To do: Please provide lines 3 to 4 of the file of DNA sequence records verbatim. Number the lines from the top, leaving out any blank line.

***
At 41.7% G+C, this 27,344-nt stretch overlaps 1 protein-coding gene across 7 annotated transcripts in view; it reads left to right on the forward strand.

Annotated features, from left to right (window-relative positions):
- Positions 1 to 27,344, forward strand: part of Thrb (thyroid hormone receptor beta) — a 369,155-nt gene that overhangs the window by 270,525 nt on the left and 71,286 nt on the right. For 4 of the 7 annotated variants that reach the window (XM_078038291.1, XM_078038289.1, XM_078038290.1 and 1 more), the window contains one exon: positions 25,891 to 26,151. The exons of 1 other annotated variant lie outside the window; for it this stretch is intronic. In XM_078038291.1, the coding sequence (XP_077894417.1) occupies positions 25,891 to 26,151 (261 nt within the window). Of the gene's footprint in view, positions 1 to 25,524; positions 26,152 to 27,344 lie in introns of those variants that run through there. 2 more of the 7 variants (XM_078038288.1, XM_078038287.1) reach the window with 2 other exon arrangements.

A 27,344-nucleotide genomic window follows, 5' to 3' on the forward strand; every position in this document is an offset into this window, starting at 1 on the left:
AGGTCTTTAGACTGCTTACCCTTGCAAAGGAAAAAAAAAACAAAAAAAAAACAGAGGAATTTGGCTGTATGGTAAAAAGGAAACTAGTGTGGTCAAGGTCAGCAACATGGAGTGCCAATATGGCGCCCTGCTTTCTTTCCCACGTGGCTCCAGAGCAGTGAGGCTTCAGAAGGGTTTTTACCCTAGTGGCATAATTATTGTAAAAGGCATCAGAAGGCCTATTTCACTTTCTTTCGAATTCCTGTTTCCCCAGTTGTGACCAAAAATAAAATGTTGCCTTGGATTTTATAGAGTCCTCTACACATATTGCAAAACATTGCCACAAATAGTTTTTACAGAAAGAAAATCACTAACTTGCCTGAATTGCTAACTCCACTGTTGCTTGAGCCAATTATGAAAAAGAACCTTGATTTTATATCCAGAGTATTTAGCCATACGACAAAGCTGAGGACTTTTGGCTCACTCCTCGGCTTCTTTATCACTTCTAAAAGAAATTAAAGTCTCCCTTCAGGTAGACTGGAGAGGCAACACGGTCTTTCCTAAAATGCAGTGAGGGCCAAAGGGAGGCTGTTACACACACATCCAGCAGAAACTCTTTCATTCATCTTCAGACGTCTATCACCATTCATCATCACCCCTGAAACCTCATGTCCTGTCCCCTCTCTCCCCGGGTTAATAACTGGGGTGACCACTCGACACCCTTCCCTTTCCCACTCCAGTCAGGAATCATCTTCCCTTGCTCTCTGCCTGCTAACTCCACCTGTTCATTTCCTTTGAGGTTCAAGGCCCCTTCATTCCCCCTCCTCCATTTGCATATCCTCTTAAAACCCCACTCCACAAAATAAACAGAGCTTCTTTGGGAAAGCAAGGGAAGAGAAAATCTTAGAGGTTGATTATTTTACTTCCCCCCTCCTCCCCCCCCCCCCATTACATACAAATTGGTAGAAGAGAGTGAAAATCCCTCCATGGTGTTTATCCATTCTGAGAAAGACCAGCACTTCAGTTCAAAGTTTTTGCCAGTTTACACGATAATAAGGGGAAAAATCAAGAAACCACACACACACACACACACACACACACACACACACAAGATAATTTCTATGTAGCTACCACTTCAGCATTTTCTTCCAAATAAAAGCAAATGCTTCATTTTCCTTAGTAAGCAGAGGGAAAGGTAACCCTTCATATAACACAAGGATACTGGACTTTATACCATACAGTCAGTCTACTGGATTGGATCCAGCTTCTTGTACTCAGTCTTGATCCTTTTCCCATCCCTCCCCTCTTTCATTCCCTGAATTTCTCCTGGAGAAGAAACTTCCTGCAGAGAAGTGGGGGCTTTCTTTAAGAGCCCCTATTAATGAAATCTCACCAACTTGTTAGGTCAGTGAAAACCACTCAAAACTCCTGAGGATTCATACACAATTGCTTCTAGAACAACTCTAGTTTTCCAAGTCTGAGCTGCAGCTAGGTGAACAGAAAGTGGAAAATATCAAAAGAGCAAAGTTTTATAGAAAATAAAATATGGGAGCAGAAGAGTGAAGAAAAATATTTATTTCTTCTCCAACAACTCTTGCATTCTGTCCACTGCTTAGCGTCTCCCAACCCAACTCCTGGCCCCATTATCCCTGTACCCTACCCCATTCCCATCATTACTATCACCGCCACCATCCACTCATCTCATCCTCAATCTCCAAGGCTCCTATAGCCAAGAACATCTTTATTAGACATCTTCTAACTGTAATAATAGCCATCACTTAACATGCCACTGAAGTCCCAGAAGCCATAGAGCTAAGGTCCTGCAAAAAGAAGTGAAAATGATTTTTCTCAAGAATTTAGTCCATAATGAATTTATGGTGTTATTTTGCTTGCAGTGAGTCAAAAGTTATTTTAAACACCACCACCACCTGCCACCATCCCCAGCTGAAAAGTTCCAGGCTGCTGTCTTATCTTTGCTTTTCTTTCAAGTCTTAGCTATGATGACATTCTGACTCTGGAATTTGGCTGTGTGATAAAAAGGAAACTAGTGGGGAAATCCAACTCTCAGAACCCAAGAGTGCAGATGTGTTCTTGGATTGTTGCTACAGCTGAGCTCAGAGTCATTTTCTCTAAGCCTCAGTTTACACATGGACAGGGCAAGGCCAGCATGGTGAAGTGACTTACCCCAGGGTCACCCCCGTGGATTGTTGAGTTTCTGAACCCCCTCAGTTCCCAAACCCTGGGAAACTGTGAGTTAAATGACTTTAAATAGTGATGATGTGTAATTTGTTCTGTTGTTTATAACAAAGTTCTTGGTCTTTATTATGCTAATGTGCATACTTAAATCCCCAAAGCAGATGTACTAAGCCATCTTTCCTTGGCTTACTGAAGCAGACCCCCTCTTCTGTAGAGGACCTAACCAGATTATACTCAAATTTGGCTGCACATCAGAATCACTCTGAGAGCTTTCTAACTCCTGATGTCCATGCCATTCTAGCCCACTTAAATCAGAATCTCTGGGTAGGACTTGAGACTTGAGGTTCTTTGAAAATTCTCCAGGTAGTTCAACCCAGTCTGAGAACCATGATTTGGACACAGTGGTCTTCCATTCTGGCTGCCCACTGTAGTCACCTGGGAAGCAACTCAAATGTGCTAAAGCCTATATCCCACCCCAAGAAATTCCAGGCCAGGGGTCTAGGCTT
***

- Positions 1 to 27,344, forward strand: part of Thrb (thyroid hormone receptor beta) — a 369,155-nt gene that overhangs the window by 270,525 nt on the left and 71,286 nt on the right. For 4 of the 7 annotated variants that reach the window (XM_078038291.1, XM_078038289.1, XM_078038290.1 and 1 more), the window contains one exon: positions 25,891 to 26,151. The exons of 1 other annotated variant lie outside the window; for it this stretch is intronic. In XM_078038291.1, the coding sequence (XP_077894417.1) occupies positions 25,891 to 26,151 (261 nt within the window). Of the gene's footprint in view, positions 1 to 25,524; positions 26,152 to 27,344 lie in introns of those variants that run through there. 2 more of the 7 variants (XM_078038288.1, XM_078038287.1) reach the window with 2 other exon arrangements.

A 27,344-nucleotide genomic window follows, 5' to 3' on the forward strand; every position in this document is an offset into this window, starting at 1 on the left: